From December 2007 until July 2008, fuel prices climbed 50 percent for crude oil, 66 percent for natural gas and 128 percent for coal.
Pennsylvanians might be hit by as much as 34% higher electric bills by 2010.
THE ISSUE: Statewide, caps on electric rates have been expiring for the last few years, with PPL Corp. customers facing rate spikes of as much 34 percent in 2010.
Tampa Bay Florida area residents will pay 31% more.
While utilities push to raise electric rates 31 percent on both sides of Tampa Bay, millions of South Florida residents will see their bills increase by only 7 percent.
Virginia and Ohio will also see double digit percentage electric rate increases.
In West Virginia, the state’s largest natural gas utility is asking for a 42 percent rate increase. In Virginia, millions of Dominion Virginia Power customers are seeing their bills rise an average of 18 percent, the largest one-time rate hike there in three decades. And Ohio’s largest electric utility is seeking a 15 percent rate increase annually for the next three years because of high coal prices and a new state environmental law governing emissions that will cost the company money, a spokesman says.
These price increases are narrowing the price gap between wind and existing electric power sources. But this is happening in a way that suggests our medium term prices for electric power will be higher than what we are paying now. But I see a bright side to this. As world oil production declines and the push to substitute natural gas and coal for oil intensifies the ability to use wind electric power will put ceilings on future electric power prices that will leave electric power cheap enough to run modern industrial economies.
Electric power can partially substitute for liquid hydrocarbon fuels in many ways. For example, train lines can be electrified and pluggable hybrid cars can be (and will be) built. Also, electricity can power air-based and ground-based heat pumps for winter heating. So when oil production plummets we will be able to use electric power to keep many elements of our current lifestyles, albeit with considerable transition costs.
Update: In the comments be sure to read the comments by Willett Kempton, a UDel prof who did much of the research on the relative cost competitiveness of the offshore wind choice. He answers questions I raised above and provides additional information as well as links to more details on the study.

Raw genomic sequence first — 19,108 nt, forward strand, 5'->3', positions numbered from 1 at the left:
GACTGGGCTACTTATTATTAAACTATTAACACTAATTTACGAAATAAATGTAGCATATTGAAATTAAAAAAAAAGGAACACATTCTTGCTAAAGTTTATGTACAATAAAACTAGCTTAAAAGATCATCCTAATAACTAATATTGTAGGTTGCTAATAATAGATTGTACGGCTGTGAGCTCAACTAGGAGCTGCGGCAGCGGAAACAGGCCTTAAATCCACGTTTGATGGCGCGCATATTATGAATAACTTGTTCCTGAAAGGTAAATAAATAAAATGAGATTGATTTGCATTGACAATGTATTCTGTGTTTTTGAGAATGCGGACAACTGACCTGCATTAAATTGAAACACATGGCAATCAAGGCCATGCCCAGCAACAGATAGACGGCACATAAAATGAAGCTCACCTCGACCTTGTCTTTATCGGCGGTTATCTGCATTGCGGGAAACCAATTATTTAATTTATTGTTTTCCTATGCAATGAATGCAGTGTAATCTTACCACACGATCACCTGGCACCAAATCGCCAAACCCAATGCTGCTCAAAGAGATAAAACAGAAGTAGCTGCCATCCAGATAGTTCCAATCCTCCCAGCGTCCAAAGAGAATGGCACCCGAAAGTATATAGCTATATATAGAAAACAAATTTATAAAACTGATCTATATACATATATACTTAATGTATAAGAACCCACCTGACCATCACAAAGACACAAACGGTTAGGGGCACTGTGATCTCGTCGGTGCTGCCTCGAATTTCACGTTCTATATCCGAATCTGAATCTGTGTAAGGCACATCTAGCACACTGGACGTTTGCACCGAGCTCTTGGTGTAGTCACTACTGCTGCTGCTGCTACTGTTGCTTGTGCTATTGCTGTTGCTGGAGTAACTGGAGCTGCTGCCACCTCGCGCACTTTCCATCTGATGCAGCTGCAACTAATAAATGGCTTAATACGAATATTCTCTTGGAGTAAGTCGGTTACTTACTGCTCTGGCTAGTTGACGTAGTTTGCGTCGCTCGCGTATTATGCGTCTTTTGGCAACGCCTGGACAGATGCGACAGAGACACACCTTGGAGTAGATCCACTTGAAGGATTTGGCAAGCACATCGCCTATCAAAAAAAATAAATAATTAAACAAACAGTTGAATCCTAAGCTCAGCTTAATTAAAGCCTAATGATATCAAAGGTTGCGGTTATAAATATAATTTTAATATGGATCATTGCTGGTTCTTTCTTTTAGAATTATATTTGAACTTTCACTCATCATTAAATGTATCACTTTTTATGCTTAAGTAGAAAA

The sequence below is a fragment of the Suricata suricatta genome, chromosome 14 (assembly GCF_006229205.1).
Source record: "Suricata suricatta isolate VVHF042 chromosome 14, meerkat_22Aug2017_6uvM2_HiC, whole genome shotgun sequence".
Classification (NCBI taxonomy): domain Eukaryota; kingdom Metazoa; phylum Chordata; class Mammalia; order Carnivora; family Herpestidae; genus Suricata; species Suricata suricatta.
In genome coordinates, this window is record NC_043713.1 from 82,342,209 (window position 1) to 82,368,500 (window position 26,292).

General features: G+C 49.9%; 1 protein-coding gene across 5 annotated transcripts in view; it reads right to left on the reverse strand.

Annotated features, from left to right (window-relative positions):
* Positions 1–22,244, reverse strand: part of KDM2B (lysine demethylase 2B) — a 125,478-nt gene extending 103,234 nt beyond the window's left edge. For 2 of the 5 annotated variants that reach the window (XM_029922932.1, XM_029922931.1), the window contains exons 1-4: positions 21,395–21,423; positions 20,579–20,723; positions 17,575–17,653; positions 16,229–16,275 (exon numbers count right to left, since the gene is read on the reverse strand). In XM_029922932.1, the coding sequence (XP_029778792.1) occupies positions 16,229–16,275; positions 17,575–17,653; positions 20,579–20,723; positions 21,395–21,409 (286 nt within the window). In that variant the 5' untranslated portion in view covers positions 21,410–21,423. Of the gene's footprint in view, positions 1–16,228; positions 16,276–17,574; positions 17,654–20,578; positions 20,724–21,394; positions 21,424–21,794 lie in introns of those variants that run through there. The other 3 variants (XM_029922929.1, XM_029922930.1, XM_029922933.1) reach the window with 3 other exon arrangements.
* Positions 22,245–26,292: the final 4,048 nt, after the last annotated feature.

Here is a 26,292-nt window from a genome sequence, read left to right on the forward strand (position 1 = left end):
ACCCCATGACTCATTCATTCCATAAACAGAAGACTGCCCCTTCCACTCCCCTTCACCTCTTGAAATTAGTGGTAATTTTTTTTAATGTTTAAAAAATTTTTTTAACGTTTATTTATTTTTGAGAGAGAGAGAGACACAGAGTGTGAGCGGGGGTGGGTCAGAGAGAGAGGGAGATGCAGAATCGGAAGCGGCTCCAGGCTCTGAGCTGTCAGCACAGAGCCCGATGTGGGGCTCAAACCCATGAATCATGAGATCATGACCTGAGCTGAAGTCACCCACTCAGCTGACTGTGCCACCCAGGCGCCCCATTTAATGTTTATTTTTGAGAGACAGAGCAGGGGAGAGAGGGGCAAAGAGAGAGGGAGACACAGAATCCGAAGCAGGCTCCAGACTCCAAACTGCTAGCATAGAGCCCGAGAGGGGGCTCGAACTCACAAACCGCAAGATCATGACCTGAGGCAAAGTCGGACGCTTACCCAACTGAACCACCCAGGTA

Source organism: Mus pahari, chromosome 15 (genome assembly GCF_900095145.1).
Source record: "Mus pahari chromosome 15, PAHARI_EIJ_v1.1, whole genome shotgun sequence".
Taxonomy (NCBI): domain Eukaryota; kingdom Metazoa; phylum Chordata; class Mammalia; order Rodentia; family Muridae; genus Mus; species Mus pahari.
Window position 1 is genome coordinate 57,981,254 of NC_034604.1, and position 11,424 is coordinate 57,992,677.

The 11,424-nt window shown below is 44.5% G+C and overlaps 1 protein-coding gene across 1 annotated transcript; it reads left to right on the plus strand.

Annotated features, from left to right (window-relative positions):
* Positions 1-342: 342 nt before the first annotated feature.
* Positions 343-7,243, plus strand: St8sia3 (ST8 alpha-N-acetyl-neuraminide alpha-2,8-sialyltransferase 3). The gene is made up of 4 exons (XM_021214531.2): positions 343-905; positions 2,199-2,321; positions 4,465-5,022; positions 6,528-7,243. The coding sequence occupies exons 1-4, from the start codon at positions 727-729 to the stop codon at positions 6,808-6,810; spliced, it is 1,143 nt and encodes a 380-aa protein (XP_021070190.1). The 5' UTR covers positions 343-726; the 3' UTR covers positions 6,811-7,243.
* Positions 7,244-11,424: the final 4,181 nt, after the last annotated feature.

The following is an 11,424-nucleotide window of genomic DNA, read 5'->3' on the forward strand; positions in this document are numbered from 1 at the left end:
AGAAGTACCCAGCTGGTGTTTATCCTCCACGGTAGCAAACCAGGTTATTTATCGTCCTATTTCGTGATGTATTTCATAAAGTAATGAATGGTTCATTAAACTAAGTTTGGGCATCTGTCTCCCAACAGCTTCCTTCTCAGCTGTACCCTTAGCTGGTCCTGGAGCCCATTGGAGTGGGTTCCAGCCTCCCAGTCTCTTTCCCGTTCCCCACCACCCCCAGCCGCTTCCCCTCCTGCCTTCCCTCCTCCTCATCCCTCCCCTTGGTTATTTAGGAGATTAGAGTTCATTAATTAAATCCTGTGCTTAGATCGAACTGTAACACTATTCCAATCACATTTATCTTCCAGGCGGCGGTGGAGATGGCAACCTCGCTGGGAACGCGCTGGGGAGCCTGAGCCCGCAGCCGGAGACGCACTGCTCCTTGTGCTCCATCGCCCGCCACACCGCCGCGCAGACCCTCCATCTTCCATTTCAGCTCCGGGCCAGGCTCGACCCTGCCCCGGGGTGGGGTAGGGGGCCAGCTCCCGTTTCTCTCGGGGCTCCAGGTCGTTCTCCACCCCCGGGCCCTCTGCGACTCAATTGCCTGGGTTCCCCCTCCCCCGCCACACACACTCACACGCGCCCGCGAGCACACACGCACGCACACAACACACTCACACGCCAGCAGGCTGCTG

While I like these ideas, I do often wonder about the 'hypothetical' environmental impact of taking a significant amount of wind energy out of the system. And while I realize we are no where near considering this issue, assuming global warming is real for a moment (and I understand not everyone agrees on this point) is the real concern in global warming JUST greenhouse gas emitions? Or is it really the % energy consumption humans take vs. the entire energy hitting our planet daily from external sources.
Sometime the issue is human simply represent a very significant % of the biological biomass energy consumption.
If you know I am curious
Thai, I wonder about the effects of slowing down the wind as well. I can see a couple of impacts:
- Wind moves energy just as ocean currents do. If that flow slows up then the poles will get colder and the equator warmer. My guess is that winds carry a lot less energy than oceans. But I'm not sure.
- Wind moves water. Water is needed for precipitation. If water doesn't move as far over land before coming down that changes precipitation patterns. For better or worse for farming production? Dunno.
There are probably other important impacts.
The EU's obsession with renewables is catching up with them, they are setting up for one power disruption after another. Years of neglect are now being replaced with misjudgement, nice tradeoff, the results are the same. The huge subsidies and spotty results are forcing them to return to coal. The US gets barely 2% of its power generation now from all sources denoted as renewable. I suspect those behind the renewable drive know there's little hope of reaching even a fraction of their goals, but like ethanol, its damn the torpedoes, whether it works or not we're sticking with it. If the solar cycle follows the forecasts, temperatures will fall, the argument that coal is a poison will have as much chance as a possum in rush hour traffic. The whole global warming concept and its auxiliary nonsense gets the boot.. solving the problems we face will be freed from one of the biggest scaremongering hysterical diversions in world history.
th, Britain is headed into a power generation crisis. They are going to shut down a lot of old coal plants due to EU CO2 emissions regulations even as they shut down lots of older nukes. The Labour government bet on renewables that just haven't been able to ramp up all that fast. In Britain renewables pretty much means wind and there's not enough easily accessible wind.
Germany's in a similar predicament with their planned phase-out of nukes and the Germans are building new coal electric plants. So much for CO2 emissions reduction. Germany's big solar build was unwise because they are so far north that their average insolation is low and PV is still pretty expensive.